We all are beginners in our careers at some point.  Some of us even do so multiple times.  We are not entirely green a second time.  However, we may be new to organizations or environments many times throughout our journey.  While they can be a burden, there are also upsides of entry-level workers.  Let’s look at a few of the benefits they bring with them.

They Have Not Settled In

A knock against veteran workers is that they tend to get too comfortable in their jobs.  They have done what they need to do many times and thus can almost work on auto-pilot.  True this situation can be highly productive.  On the other hand, it can fall behind the times and be less than it could be.  When we stop getting better, we get worse.  That is the nature of the modern world and maybe humanity’s existence as a whole.

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Learning and Questions

The “new guy” is much more likely to ask questions.  They have things to learn, and questions are an excellent mechanism for doing so.  That helps the inquisitor learn something new, and it can spark understanding in others.  When we are asked to present an idea we usually take for granted, it can cause us to re-examine that topic.  Simple questions like, “why do you do it that way?” can start us down a path to no learning and epiphany.  It is not much different from polishing silver that has been laying around a while.  You do not always notice how far you have settled into mediocrity until you are asked to examine where you came from.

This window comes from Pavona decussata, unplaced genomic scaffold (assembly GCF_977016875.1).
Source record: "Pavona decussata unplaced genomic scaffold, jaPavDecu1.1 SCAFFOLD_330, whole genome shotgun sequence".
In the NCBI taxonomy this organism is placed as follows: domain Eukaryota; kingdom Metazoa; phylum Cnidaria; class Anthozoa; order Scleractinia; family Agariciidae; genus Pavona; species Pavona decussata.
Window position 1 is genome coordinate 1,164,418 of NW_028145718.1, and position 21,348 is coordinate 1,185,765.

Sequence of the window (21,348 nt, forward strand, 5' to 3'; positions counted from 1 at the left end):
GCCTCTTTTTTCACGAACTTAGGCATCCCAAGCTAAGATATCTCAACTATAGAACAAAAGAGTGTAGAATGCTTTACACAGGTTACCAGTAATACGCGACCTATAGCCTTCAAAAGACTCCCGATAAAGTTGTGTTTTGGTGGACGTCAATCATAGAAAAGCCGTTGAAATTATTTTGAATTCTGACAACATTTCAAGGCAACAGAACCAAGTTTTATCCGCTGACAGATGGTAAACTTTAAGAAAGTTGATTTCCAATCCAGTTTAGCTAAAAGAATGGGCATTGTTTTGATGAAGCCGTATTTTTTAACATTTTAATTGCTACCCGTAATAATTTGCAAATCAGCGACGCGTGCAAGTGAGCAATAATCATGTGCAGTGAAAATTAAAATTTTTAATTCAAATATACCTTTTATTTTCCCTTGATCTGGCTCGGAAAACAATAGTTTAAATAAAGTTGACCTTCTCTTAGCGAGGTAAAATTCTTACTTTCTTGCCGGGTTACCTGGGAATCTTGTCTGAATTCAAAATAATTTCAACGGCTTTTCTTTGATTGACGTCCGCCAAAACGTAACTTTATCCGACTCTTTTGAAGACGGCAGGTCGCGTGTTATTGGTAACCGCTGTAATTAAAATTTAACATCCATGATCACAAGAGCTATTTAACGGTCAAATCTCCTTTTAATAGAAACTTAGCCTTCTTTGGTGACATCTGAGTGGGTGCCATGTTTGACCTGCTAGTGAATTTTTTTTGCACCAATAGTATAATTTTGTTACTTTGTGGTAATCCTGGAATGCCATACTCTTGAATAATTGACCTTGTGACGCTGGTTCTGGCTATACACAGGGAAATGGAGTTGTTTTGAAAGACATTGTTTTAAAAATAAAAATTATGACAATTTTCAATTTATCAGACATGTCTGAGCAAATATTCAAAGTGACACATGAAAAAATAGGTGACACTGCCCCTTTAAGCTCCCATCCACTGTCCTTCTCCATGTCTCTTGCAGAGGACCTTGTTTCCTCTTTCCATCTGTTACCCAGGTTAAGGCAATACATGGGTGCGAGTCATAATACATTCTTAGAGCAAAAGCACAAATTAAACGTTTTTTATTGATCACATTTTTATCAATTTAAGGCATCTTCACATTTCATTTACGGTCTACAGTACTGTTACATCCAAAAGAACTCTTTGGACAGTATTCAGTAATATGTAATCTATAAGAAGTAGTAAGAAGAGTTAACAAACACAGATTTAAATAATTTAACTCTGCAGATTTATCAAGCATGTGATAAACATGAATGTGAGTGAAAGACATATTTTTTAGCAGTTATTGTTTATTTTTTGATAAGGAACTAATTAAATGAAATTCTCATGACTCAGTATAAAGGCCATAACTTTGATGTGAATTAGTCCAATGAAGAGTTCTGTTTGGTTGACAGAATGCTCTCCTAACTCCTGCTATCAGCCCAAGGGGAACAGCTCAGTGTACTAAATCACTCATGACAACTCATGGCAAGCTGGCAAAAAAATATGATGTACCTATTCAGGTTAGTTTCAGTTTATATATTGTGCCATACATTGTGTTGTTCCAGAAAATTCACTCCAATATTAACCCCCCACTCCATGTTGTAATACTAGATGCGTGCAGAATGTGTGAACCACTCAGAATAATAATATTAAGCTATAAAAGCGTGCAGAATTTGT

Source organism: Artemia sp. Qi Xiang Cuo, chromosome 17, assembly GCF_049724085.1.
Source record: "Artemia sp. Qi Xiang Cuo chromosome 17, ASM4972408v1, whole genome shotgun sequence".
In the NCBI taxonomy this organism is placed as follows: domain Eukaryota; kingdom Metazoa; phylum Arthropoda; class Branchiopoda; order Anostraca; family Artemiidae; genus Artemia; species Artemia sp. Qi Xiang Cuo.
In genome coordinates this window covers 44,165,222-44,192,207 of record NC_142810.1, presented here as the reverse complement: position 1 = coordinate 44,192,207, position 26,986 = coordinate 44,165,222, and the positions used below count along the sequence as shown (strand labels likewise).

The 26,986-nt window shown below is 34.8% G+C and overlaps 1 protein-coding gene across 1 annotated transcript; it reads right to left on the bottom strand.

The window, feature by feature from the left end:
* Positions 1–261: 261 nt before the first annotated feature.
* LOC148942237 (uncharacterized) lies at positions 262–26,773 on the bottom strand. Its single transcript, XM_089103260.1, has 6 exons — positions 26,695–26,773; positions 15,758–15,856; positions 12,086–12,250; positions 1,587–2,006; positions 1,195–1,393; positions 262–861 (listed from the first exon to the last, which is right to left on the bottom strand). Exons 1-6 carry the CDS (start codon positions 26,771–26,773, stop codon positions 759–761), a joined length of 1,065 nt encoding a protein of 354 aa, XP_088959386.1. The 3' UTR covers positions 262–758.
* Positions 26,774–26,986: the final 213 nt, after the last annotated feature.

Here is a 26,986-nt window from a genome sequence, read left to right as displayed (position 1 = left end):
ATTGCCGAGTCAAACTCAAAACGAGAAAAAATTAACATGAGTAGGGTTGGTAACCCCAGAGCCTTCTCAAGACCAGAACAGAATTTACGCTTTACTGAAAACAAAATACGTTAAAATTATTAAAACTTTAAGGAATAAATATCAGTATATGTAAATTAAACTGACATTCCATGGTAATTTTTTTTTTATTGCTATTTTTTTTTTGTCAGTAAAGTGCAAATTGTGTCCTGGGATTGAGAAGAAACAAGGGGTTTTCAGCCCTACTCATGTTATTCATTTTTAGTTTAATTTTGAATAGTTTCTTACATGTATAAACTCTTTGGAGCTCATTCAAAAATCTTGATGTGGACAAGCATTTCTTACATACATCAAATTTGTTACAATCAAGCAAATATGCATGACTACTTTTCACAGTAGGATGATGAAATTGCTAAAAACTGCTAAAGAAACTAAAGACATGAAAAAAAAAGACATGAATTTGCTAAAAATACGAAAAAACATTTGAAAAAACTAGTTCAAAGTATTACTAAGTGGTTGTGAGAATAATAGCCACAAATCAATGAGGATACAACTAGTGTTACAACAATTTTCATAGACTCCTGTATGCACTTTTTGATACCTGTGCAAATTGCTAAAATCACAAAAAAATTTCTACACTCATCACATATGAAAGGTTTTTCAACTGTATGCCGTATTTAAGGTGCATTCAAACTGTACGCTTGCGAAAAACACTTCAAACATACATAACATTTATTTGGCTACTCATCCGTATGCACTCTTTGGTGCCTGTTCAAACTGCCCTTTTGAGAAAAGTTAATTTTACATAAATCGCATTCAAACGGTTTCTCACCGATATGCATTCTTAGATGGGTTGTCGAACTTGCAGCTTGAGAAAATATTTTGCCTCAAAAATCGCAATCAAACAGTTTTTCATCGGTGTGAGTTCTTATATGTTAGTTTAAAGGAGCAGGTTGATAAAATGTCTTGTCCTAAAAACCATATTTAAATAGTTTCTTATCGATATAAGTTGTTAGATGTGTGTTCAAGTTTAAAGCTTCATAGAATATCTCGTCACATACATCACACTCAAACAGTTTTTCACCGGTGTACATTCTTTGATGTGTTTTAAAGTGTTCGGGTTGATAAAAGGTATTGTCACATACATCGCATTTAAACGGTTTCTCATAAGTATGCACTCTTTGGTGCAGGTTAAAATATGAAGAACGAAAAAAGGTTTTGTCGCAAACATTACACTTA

Use Resources Responsibly

There is a long list of upsides of entry-level workers that occur when you put the right people in the right place.  Every team has different needs, and the members fill in those gaps based on their skills.  When a team works best, each person is in a place that is most effective for their skills and experience.  That includes situations where you have a mix of senior staff, juniors, and many points between.  Therefore, we have tasks most teams need to complete that are ideally suited for entry-level staff.

Grunt work is an example.  However, new staff members are often better at testing and documentation.  These are tasks that can be biased or impeded by “knowing” too much.  It is not different from blind and double-blind experiments.

Episode Challenge: When was your last mentor experience?  Did you thank them for it?

Read more about advancing your career.

Rob Broadhead

Rob is a founder of, and frequent contributor to, Develpreneur. This includes the Building Better Developers podcast. He is also a longtime student of technology as a developer, designer, and manager of software solutions. Rob is a founder and principle of RB Consulting and has managed to author a book about his family experiences. In his free time, he stays busy raising five children (although a few have grown into adults). When he has a chance to breathe, he is on the ice playing hockey to relax.

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